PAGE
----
Introduction: We hypothesized that sleep deprivation, caffeine intake and alcohol consuption the night prior to simulated neurosurgery may impact performance on a virtual reality neurosurgical stimulator
Methods: After IRB approval,trainees and faculty practiced a simulated bimanual hemostasis microsurgical task on the NeuroTouch Neurosurgical simulator (National Research Council, Canada) until it was mastered, when they felt well-rested. Participants attended a gathering where blood alcohol level (BAL) was measured 20 minutes following alcohol consumption. The module was repeated the following morning. Residents were also encouraged to repeat the task following sleep-deprivation and caffeine intake. A questionnaire documenting sleep, caffeine, and alcohol intake was completed with each use. Performance metrics included: time to complete task, volume of blood remaining, volume of brain removed, blood loss, successful hemostasis, and time in excessive force zone.
Results: There was no difference in any of the performance metrics between the sleep deprived versus non-sleep deprived groups. Average time to complete the task was 98 and 134 seconds in the caffeine (defined as 1 or more caffeinated beverages the day of simulator use) and non-caffeine groups respectively (P=0.02, unpaired t-test). Volume of blood remaining was 0.16 cc and 0.03 cc in the caffeine and non-caffeine groups respectively (not statistically significant). In the participants who consumed alcohol, the average BAL was 0.07 and 0.00 the night prior and morning of the task respectively. There was no statistical difference in any measures in the alcohol versus non-alcohol groups.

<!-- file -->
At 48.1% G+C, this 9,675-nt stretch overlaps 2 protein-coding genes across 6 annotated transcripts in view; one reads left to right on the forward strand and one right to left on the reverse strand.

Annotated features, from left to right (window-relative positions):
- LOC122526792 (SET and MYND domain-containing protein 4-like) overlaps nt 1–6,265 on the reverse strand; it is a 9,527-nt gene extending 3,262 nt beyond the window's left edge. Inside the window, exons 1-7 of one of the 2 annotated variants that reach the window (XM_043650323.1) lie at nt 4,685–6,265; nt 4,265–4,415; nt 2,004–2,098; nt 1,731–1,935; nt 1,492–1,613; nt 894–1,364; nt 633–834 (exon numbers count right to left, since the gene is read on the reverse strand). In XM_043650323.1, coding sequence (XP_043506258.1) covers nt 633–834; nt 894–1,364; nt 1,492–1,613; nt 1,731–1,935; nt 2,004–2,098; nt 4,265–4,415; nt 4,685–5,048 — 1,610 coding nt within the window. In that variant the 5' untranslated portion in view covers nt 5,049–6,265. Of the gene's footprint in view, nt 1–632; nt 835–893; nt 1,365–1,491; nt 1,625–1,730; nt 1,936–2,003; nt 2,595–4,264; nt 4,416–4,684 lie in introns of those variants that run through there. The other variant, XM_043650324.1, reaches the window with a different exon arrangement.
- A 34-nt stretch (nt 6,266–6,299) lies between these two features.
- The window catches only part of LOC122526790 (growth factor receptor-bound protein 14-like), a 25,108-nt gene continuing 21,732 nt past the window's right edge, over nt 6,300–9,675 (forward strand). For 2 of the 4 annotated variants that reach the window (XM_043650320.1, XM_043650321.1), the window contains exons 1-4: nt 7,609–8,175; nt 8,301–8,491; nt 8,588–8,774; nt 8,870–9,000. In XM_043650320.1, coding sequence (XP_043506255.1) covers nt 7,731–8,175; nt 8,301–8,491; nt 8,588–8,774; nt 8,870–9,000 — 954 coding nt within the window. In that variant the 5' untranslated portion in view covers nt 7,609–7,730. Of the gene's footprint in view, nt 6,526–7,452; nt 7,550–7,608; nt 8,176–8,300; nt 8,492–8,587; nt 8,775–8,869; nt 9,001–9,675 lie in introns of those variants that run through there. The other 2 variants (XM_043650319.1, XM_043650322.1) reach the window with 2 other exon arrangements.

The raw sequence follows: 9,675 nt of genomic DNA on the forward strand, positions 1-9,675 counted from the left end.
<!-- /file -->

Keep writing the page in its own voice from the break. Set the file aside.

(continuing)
Conclusions: Caffeine may decrease the time to complete a surgical task but does not seem to improve performance. Sleep deprivation and moderate alcohol consumption the evening prior to a simulated microneurosurgical task do not appear to change performance. More participants and more complex modules on the simulator may differentiate groups. We acknowledge that simulator performance may not predict operative performance.
Patient Care: By using neurosurgical simulation, we hope to eventually be able to evaluate variables that may hinder surgical performance in the operating room
Learning Objectives: By the conclusion of the session, participants should be able to (1) describe the benefits and limitations of a virtual reality simulator in evaluating surgical dexterity; (2) discuss the impact of sleep deprivation on simulated surgical dexterity; (3) discuss the impact caffeine intake on simulated surgical dexterity; and (4) discuss the impact of alcohol consumption on simulated surgical dexterity
References: 1. Das P, Goyal T, Xue A, Kalatoor S, Guillaume D. Simulation Training in Neurological Surgery. Austin J Neurosurg. 2014;1(1): 6.
2. Gasco J, Holbrook TJ, Patel A, Smith A, Paulson D, Muns A, et al. Neurosurgery simulation in residency training, feasibility, cost, and educational benefit. Neurosurgery. 2013; 73 Suppl 1: 39-45.